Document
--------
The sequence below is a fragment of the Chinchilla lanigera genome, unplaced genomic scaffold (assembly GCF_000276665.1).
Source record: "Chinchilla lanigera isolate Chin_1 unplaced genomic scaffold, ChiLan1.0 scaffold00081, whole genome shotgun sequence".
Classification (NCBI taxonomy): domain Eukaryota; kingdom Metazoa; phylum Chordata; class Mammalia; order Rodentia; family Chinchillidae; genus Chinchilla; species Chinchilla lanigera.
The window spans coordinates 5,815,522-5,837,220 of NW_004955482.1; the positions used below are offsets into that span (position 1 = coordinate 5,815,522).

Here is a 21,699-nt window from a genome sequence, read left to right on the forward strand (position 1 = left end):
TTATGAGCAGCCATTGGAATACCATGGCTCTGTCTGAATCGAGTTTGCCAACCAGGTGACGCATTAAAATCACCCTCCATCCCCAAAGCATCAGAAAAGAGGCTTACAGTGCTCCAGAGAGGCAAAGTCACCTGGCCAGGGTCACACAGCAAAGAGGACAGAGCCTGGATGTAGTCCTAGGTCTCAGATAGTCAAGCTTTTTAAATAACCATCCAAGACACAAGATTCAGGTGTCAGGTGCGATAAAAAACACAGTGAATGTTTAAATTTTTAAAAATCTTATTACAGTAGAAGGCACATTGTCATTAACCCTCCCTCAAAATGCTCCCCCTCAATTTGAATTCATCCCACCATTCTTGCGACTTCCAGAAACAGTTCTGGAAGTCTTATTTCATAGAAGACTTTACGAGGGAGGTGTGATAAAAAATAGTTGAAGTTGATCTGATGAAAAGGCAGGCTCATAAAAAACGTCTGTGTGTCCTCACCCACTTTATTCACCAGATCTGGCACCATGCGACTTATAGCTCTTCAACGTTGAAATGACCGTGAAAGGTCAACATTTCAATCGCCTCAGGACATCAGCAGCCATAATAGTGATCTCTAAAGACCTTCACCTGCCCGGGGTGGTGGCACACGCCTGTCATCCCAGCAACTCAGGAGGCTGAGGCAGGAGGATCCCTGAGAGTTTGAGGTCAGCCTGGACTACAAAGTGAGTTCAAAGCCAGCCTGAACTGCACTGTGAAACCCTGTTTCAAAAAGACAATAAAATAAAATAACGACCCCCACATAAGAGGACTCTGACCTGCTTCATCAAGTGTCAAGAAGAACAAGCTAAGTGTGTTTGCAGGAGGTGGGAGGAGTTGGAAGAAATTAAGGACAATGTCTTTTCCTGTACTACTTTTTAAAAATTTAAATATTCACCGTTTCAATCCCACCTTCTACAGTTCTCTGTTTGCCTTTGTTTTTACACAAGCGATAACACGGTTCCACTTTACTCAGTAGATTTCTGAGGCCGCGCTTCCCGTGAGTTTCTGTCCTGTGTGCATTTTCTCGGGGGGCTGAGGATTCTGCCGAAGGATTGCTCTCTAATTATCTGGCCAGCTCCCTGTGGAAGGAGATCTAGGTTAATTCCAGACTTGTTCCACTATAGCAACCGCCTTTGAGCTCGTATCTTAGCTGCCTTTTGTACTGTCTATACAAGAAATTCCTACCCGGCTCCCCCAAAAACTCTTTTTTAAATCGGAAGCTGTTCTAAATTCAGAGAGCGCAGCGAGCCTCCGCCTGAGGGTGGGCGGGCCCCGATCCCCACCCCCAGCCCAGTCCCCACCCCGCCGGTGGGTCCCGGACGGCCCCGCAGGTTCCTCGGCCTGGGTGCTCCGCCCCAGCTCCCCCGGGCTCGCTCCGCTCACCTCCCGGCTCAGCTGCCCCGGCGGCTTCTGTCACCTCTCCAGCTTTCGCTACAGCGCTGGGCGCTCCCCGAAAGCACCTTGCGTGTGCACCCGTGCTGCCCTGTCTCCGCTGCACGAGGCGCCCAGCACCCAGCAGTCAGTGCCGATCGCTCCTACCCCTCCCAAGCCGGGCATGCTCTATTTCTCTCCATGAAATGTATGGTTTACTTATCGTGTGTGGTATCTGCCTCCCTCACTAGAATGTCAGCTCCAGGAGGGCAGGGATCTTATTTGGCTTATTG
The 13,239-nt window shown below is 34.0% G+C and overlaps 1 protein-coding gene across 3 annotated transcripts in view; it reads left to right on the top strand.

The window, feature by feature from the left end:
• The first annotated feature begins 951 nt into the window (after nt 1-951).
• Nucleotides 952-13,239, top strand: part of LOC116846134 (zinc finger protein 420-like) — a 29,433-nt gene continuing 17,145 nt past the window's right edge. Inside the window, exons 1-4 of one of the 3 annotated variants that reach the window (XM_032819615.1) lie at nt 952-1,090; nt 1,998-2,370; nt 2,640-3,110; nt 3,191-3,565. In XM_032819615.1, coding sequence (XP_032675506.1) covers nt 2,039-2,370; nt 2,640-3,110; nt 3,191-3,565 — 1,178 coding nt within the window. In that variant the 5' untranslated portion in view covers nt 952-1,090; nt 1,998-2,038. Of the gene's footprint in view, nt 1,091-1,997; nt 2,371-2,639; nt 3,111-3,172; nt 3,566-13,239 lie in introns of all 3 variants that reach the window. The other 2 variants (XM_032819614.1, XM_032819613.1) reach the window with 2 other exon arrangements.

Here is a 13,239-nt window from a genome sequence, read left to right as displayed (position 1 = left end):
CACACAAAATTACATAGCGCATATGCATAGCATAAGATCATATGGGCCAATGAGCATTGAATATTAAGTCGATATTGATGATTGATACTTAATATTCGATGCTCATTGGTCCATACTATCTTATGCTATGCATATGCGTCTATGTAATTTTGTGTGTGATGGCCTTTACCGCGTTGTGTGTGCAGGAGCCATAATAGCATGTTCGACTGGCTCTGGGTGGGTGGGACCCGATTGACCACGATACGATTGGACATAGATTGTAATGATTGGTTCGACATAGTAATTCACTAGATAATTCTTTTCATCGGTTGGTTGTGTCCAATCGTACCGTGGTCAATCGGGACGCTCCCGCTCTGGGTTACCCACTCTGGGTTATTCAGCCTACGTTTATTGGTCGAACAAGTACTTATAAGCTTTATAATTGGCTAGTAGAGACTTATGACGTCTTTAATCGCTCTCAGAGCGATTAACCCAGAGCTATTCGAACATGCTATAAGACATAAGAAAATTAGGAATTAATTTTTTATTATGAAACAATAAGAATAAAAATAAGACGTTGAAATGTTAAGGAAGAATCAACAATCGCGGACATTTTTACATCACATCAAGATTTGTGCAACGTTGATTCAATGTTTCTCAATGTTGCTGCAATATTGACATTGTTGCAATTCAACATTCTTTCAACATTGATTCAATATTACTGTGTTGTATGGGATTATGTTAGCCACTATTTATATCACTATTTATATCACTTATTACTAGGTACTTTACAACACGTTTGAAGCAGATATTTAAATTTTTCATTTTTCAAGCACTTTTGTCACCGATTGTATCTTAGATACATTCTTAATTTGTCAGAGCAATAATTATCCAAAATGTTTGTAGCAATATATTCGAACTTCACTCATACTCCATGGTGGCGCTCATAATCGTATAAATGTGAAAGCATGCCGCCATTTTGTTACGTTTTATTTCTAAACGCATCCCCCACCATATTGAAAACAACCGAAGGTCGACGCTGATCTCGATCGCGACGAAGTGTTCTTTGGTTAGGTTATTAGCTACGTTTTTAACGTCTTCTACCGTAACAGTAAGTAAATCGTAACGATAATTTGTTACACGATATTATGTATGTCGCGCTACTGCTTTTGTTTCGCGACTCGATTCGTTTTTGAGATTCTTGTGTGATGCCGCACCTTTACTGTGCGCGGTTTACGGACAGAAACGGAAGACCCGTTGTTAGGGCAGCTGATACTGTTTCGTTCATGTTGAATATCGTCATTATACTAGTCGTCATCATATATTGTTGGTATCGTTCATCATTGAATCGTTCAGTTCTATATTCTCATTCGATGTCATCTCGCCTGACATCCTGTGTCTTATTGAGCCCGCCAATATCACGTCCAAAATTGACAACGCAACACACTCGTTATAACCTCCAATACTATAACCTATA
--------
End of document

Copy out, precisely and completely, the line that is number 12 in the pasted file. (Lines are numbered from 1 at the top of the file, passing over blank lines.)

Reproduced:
CACACAAAATTACATAGCGCATATGCATAGCATAAGATCATATGGGCCAATGAGCATTGAATATTAAGTCGATATTGATGATTGATACTTAATATTCGATGCTCATTGGTCCATACTATCTTATGCTATGCATATGCGTCTATGTAATTTTGTGTGTGATGGCCTTTACCGCGTTGTGTGTGCAGGAGCCATAATAGCATGTTCGACTGGCTCTGGGTGGGTGGGACCCGATTGACCACGATACGATTGGACATAGATTGTAATGATTGGTTCGACATAGTAATTCACTAGATAATTCTTTTCATCGGTTGGTTGTGTCCAATCGTACCGTGGTCAATCGGGACGCTCCCGCTCTGGGTTACCCACTCTGGGTTATTCAGCCTACGTTTATTGGTCGAACAAGTACTTATAAGCTTTATAATTGGCTAGTAGAGACTTATGACGTCTTTAATCGCTCTCAGAGCGATTAACCCAGAGCTATTCGAACATGCTATAAGACATAAGAAAATTAGGAATTAATTTTTTATTATGAAACAATAAGAATAAAAATAAGACGTTGAAATGTTAAGGAAGAATCAACAATCGCGGACATTTTTACATCACATCAAGATTTGTGCAACGTTGATTCAATGTTTCTCAATGTTGCTGCAATATTGACATTGTTGCAATTCAACATTCTTTCAACATTGATTCAATATTACTGTGTTGTATGGGATTATGTTAGCCACTATTTATATCACTATTTATATCACTTATTACTAGGTACTTTACAACACGTTTGAAGCAGATATTTAAATTTTTCATTTTTCAAGCACTTTTGTCACCGATTGTATCTTAGATACATTCTTAATTTGTCAGAGCAATAATTATCCAAAATGTTTGTAGCAATATATTCGAACTTCACTCATACTCCATGGTGGCGCTCATAATCGTATAAATGTGAAAGCATGCCGCCATTTTGTTACGTTTTATTTCTAAACGCATCCCCCACCATATTGAAAACAACCGAAGGTCGACGCTGATCTCGATCGCGACGAAGTGTTCTTTGGTTAGGTTATTAGCTACGTTTTTAACGTCTTCTACCGTAACAGTAAGTAAATCGTAACGATAATTTGTTACACGATATTATGTATGTCGCGCTACTGCTTTTGTTTCGCGACTCGATTCGTTTTTGAGATTCTTGTGTGATGCCGCACCTTTACTGTGCGCGGTTTACGGACAGAAACGGAAGACCCGTTGTTAGGGCAGCTGATACTGTTTCGTTCATGTTGAATATCGTCATTATACTAGTCGTCATCATATATTGTTGGTATCGTTCATCATTGAATCGTTCAGTTCTATATTCTCATTCGATGTCATCTCGCCTGACATCCTGTGTCTTATTGAGCCCGCCAATATCACGTCCAAAATTGACAACGCAACACACTCGTTATAACCTCCAATACTATAACCTATA